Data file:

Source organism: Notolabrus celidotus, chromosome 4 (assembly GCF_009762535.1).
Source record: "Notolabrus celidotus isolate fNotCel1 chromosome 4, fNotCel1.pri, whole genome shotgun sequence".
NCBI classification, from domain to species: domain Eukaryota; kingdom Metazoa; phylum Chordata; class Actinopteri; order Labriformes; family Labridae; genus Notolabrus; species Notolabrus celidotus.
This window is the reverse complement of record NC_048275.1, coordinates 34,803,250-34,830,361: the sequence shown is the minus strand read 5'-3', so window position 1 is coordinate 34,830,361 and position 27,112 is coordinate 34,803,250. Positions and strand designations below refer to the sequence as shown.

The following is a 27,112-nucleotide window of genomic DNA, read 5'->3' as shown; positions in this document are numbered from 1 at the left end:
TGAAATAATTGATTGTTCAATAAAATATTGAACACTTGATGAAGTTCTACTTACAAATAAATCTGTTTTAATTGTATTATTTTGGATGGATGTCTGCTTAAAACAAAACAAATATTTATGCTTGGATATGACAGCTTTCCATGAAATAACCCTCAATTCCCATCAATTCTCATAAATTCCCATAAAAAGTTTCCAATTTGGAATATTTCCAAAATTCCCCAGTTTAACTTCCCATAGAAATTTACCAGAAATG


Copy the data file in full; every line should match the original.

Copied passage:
Source organism: Notolabrus celidotus, chromosome 4 (assembly GCF_009762535.1).
Source record: "Notolabrus celidotus isolate fNotCel1 chromosome 4, fNotCel1.pri, whole genome shotgun sequence".
NCBI classification, from domain to species: domain Eukaryota; kingdom Metazoa; phylum Chordata; class Actinopteri; order Labriformes; family Labridae; genus Notolabrus; species Notolabrus celidotus.
This window is the reverse complement of record NC_048275.1, coordinates 34,803,250-34,830,361: the sequence shown is the minus strand read 5'-3', so window position 1 is coordinate 34,830,361 and position 27,112 is coordinate 34,803,250. Positions and strand designations below refer to the sequence as shown.

The following is a 27,112-nucleotide window of genomic DNA, read 5'->3' as shown; positions in this document are numbered from 1 at the left end:
TGAAATAATTGATTGTTCAATAAAATATTGAACACTTGATGAAGTTCTACTTACAAATAAATCTGTTTTAATTGTATTATTTTGGATGGATGTCTGCTTAAAACAAAACAAATATTTATGCTTGGATATGACAGCTTTCCATGAAATAACCCTCAATTCCCATCAATTCTCATAAATTCCCATAAAAAGTTTCCAATTTGGAATATTTCCAAAATTCCCCAGTTTAACTTCCCATAGAAATTTACCAGAAATG